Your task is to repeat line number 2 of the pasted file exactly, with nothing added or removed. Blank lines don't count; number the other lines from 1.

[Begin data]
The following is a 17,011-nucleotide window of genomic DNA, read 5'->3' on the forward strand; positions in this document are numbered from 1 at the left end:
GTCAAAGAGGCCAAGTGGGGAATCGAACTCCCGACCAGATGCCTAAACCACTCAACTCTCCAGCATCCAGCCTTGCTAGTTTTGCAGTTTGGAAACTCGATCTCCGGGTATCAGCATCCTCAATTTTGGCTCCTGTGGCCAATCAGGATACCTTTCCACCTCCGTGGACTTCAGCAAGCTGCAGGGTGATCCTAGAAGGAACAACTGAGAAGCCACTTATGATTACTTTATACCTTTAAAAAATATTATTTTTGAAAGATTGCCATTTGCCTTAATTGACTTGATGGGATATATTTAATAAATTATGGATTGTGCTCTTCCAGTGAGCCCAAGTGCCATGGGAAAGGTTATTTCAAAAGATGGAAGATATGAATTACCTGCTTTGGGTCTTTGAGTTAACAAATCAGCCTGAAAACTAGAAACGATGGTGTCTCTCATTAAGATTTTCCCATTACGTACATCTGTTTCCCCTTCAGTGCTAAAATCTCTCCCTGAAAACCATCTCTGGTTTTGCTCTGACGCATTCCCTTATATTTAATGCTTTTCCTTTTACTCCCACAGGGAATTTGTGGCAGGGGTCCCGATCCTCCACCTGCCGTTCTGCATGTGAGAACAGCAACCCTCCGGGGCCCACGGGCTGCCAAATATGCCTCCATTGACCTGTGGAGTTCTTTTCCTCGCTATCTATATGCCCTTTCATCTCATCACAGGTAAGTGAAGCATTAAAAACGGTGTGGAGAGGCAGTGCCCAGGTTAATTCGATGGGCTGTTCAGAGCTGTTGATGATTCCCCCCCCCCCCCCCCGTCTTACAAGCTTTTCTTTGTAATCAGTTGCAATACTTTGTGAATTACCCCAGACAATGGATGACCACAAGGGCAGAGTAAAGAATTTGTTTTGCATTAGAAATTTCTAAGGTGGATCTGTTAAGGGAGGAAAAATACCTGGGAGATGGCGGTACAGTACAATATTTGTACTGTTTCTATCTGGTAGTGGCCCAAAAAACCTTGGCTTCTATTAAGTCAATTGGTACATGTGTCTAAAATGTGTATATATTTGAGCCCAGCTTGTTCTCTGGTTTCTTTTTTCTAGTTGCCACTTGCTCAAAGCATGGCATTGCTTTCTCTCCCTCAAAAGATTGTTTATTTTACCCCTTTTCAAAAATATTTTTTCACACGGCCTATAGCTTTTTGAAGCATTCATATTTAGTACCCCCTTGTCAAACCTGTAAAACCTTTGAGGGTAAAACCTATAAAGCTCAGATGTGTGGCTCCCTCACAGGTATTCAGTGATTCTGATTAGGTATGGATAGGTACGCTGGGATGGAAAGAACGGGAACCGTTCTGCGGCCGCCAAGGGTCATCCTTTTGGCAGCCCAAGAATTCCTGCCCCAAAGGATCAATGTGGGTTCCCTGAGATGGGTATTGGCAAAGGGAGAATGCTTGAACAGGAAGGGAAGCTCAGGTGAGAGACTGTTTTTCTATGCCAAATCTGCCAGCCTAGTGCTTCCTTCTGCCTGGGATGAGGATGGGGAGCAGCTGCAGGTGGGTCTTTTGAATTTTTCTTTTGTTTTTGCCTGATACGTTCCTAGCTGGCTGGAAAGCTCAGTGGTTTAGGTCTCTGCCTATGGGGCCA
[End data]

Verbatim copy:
GTCAAAGAGGCCAAGTGGGGAATCGAACTCCCGACCAGATGCCTAAACCACTCAACTCTCCAGCATCCAGCCTTGCTAGTTTTGCAGTTTGGAAACTCGATCTCCGGGTATCAGCATCCTCAATTTTGGCTCCTGTGGCCAATCAGGATACCTTTCCACCTCCGTGGACTTCAGCAAGCTGCAGGGTGATCCTAGAAGGAACAACTGAGAAGCCACTTATGATTACTTTATACCTTTAAAAAATATTATTTTTGAAAGATTGCCATTTGCCTTAATTGACTTGATGGGATATATTTAATAAATTATGGATTGTGCTCTTCCAGTGAGCCCAAGTGCCATGGGAAAGGTTATTTCAAAAGATGGAAGATATGAATTACCTGCTTTGGGTCTTTGAGTTAACAAATCAGCCTGAAAACTAGAAACGATGGTGTCTCTCATTAAGATTTTCCCATTACGTACATCTGTTTCCCCTTCAGTGCTAAAATCTCTCCCTGAAAACCATCTCTGGTTTTGCTCTGACGCATTCCCTTATATTTAATGCTTTTCCTTTTACTCCCACAGGGAATTTGTGGCAGGGGTCCCGATCCTCCACCTGCCGTTCTGCATGTGAGAACAGCAACCCTCCGGGGCCCACGGGCTGCCAAATATGCCTCCATTGACCTGTGGAGTTCTTTTCCTCGCTATCTATATGCCCTTTCATCTCATCACAGGTAAGTGAAGCATTAAAAACGGTGTGGAGAGGCAGTGCCCAGGTTAATTCGATGGGCTGTTCAGAGCTGTTGATGATTCCCCCCCCCCCCCCCCGTCTTACAAGCTTTTCTTTGTAATCAGTTGCAATACTTTGTGAATTACCCCAGACAATGGATGACCACAAGGGCAGAGTAAAGAATTTGTTTTGCATTAGAAATTTCTAAGGTGGATCTGTTAAGGGAGGAAAAATACCTGGGAGATGGCGGTACAGTACAATATTTGTACTGTTTCTATCTGGTAGTGGCCCAAAAAACCTTGGCTTCTATTAAGTCAATTGGTACATGTGTCTAAAATGTGTATATATTTGAGCCCAGCTTGTTCTCTGGTTTCTTTTTTCTAGTTGCCACTTGCTCAAAGCATGGCATTGCTTTCTCTCCCTCAAAAGATTGTTTATTTTACCCCTTTTCAAAAATATTTTTTCACACGGCCTATAGCTTTTTGAAGCATTCATATTTAGTACCCCCTTGTCAAACCTGTAAAACCTTTGAGGGTAAAACCTATAAAGCTCAGATGTGTGGCTCCCTCACAGGTATTCAGTGATTCTGATTAGGTATGGATAGGTACGCTGGGATGGAAAGAACGGGAACCGTTCTGCGGCCGCCAAGGGTCATCCTTTTGGCAGCCCAAGAATTCCTGCCCCAAAGGATCAATGTGGGTTCCCTGAGATGGGTATTGGCAAAGGGAGAATGCTTGAACAGGAAGGGAAGCTCAGGTGAGAGACTGTTTTTCTATGCCAAATCTGCCAGCCTAGTGCTTCCTTCTGCCTGGGATGAGGATGGGGAGCAGCTGCAGGTGGGTCTTTTGAATTTTTCTTTTGTTTTTGCCTGATACGTTCCTAGCTGGCTGGAAAGCTCAGTGGTTTAGGTCTCTGCCTATGGGGCCA